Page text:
No labels: The federal shutdown and selling booze.

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John J. Manfreda, TTB administrator since 2005

As I write this, the US federal government has been partially shut down for about twenty days, due to an impasse over President Trump’s desire to build a wall on the southern border.

One of the agencies affected by the shutdown is the Tax & Trade Bureau (TTB), the division of the Department of the Treasury charged with regulating and taxing alcohol, tobacco and firearms. The TTB was created in 2003 when the old bureau of Alcohol, Tobacco and Firearms was split in two. The law enforcement functions of the agency were moved to the Department of Justice and retained the ATF name. The tax and regulation functions stayed within Treasury and were re-christened the TTB.

If you’re interested in my personal take on the politics of the shutdown check my Twitter feed and likes. You should be able to piece together my politics from those.

More interesting than my dumb opinions is how the federal shutdown, particularly the closure of the TTB, is affecting beverage producers in Michigan and elsewhere. So I reached out to some friends of the blog to ask how the shutdown has impacted their business. Here’s what they said:

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Sean O’Keefe

At this point our biggest concern (besides the unraveling of our civil society) is getting new labels approved by the feds. I’m glad that we don’t have too many new wines that we need to get to market soon.

-Sean O’Keefe, Winemaker, Mari Vineyards, Old Mission Peninsula, Michigan

I just found out about [the shutdown] yesterday (January 8, 2019). Government shut down, tax collecting part of the TTB not shut down so I still have to do my 5120.17 annual report. So if it does affect me, I am unaware of how.
Nathaniel Rose, owner & winemaker, Nathaniel Rose Wines, Suttons Bay, Michigan (via text).

Only real effect (so far) has been the slow-doon (sorry) of federal label approvals, which I believe is considered a non-essential governmental service. Obviously, if the shutdown continues indefinitely, you will not see the emergence of scores of new wine, beer and spirits labels. (This may in fact be the only real blessing of the shutdown.)

-Randall Grahm, president & winemaker, Bonny Doon Vineyard, Santa Cruz, California

Obviously not this one, but from the shutdown that happened while we were getting licensed I can say that the timeline for approval was extended 25%+ *after* things started back up. From memory it was the same for existing companies getting label approval. So even if the shutdown ends tonight I’d expect it would be the end of the month at least before everything was back to normal.

-Corey Bowers, formerly of Tualatin Valley Distillery, Hillsboro, Oregon (via Twitter).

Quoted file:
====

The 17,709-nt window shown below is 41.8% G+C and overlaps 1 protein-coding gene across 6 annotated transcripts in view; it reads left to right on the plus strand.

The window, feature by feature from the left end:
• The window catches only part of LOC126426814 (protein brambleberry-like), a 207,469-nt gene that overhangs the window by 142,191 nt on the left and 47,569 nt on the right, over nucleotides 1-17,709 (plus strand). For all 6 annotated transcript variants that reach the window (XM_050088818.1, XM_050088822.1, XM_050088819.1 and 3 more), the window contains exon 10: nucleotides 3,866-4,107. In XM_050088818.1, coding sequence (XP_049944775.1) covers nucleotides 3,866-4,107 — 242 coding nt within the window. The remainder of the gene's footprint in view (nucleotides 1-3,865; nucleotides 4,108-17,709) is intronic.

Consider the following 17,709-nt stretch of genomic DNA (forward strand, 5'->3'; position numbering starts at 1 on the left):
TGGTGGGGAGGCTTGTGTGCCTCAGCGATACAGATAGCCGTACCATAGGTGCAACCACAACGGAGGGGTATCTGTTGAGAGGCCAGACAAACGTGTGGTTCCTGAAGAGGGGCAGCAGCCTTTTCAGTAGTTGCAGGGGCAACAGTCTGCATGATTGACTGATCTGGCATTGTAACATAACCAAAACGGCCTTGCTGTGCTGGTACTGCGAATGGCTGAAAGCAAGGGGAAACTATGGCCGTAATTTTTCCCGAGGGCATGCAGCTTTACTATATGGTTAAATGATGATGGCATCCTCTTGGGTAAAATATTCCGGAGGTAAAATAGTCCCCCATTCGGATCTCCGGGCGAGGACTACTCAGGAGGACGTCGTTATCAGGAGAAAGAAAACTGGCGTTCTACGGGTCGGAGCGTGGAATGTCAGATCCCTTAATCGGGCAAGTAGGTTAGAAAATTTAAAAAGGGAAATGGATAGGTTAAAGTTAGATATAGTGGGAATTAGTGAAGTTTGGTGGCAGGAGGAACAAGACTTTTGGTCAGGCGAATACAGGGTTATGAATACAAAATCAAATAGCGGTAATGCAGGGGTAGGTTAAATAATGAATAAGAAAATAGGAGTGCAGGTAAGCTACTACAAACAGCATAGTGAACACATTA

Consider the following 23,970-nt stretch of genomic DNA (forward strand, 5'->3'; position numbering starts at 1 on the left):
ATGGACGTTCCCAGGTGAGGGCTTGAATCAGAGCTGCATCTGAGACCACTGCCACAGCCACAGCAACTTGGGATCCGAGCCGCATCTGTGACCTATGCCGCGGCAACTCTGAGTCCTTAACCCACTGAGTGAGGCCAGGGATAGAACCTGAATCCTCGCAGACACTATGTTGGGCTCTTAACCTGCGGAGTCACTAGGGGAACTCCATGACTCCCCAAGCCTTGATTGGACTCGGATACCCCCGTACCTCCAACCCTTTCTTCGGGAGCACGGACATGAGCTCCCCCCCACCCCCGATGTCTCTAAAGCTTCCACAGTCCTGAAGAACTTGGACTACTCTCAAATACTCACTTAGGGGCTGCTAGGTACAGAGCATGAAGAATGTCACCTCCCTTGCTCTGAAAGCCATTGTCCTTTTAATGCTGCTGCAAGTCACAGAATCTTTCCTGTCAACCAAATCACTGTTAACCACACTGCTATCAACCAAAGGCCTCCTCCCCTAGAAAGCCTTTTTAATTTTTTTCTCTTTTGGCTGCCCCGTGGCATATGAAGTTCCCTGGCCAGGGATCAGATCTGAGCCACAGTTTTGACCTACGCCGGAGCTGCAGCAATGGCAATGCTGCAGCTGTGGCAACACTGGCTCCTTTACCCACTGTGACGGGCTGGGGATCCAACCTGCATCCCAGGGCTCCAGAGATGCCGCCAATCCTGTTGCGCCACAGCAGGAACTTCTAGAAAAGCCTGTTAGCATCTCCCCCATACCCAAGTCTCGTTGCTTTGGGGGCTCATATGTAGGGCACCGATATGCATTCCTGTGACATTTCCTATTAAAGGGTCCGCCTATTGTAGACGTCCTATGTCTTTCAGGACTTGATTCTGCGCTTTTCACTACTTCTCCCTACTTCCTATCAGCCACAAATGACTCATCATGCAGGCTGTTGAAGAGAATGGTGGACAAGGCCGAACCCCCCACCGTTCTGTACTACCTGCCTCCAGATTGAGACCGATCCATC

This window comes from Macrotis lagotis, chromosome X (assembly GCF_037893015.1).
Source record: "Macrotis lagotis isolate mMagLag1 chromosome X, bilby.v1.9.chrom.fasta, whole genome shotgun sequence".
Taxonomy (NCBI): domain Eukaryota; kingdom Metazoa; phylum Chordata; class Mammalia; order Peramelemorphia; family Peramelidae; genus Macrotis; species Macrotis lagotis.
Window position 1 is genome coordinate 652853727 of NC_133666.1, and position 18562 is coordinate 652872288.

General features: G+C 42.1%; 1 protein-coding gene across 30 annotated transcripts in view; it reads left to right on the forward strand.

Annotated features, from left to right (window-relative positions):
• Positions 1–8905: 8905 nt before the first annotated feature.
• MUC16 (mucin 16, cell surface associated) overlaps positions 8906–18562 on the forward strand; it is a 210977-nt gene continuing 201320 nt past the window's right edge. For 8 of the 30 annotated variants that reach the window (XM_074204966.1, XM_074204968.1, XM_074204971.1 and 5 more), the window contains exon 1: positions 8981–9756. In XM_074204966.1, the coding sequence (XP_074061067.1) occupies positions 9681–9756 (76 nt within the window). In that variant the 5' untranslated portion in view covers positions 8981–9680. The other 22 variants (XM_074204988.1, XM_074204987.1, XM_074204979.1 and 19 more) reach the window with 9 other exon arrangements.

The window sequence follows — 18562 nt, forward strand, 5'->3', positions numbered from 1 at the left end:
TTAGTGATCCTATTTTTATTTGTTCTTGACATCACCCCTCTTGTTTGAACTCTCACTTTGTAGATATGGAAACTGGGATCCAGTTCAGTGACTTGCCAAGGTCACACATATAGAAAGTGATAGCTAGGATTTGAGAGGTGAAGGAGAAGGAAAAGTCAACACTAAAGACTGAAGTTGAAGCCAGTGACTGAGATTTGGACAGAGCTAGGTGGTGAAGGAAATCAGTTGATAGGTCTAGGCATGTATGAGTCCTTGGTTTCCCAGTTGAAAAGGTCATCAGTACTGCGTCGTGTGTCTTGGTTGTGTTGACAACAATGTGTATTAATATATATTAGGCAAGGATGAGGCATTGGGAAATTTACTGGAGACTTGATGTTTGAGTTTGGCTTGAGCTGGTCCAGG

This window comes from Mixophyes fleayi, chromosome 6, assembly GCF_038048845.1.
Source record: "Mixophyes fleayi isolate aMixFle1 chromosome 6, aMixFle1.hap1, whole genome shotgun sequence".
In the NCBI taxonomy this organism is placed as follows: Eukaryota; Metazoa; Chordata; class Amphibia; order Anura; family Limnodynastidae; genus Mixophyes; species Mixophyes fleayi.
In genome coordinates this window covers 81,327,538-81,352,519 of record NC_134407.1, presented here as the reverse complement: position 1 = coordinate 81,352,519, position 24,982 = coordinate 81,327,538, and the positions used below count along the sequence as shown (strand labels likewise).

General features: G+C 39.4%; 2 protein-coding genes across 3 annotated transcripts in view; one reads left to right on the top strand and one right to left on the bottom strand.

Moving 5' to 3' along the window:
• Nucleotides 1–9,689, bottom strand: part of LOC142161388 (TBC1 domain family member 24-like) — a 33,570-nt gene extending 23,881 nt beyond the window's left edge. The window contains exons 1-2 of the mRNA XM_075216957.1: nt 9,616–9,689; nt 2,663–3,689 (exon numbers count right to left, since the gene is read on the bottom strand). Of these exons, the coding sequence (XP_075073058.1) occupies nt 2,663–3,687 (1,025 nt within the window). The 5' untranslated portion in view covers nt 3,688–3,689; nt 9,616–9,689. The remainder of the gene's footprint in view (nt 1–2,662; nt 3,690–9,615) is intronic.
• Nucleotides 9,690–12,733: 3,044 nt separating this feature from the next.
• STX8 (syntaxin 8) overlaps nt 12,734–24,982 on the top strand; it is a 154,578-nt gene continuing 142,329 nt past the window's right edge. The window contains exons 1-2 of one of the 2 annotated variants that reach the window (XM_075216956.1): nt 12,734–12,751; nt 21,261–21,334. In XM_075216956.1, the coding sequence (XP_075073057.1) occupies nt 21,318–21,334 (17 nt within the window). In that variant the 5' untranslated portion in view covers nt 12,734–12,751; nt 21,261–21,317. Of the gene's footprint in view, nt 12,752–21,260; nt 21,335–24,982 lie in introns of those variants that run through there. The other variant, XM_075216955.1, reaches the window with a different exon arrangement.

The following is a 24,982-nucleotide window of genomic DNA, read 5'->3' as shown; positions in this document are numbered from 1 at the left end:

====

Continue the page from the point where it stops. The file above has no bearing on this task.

The government shut down actually impacts us quite a bit. Unlike most other distilleries we release new products very often. Since we opened in March of 2015 we have released over 50 whiskies. Most of these required government approval on their labels before we can sell them. When the government shuts down so does review of our new labels. We actually have several labels currently out for review that we’ll need to wait for the shut down to end before we can release those products. We are also in the process of designing our second distillery expansion that will include additional barrel storage and a new still that will increase our production capacity. Depending on how long the shut down goes this could delay our plans as government approvals are required before we can start construction and order our still.

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Lisa Wicker ascending a staircase

-Rich Lockwood, owner, Motor City Gas Distillery, Royal Oak, Michigan

We are fortunate we had our pending approvals finished before the shut down, but I am certainly feeling it for the people in queue. The TTB always slows over the holidays, so if the shutdown ends soon, the catch up for them may be eased. But…if it continues for any length of time, there will be a mess. I know I’ve had product on allocation in the past and waiting on formula and process approvals to have to wait again on labels, a lesson in patience when things are normal so I’m guessing there are producers, let’s say politely, tearing their hair out!
-Lisa Wicker, president & head distiller, Widow Jane Distillery, Brooklyn, New York
So, it seems that the shutdown is not yet a huge issue for winemakers and distillers without new products in the pipeline. The longer it drags on the greater the impact becomes, though, even after things start back up again. Here’s hoping they do soon.
Lisa Wicker photo used with permission.

5 thoughts on “No labels: The federal shutdown and selling booze.

  1. Thanx for gathering those comments, Josh!
    I hadn’t even realized the TTB was affected by the shutdown; but I guess any branch of the Federal Government might be, at least in part, affected. The TTB has it’s issues when things are all going as well as they might. If this shutdown continues for several more weex, it may take the TTB many months to come back up to par.
    Considering the big distillers, I suppose they plan far enough in advance in their approval requests that even an extended delay may not be a big deal; but, very small producers, with very limited space to store product, could be in a real bind before too long, I bet. …Another example of how big a detriment this BS can be to small businesses.

  2. also the TTB allows label revisions without any approvals. And you can change many things; really as long as you don’t change the class type. So producers if stuck should be using that to their advantage. TTB online even has a guide about label changes allowed.

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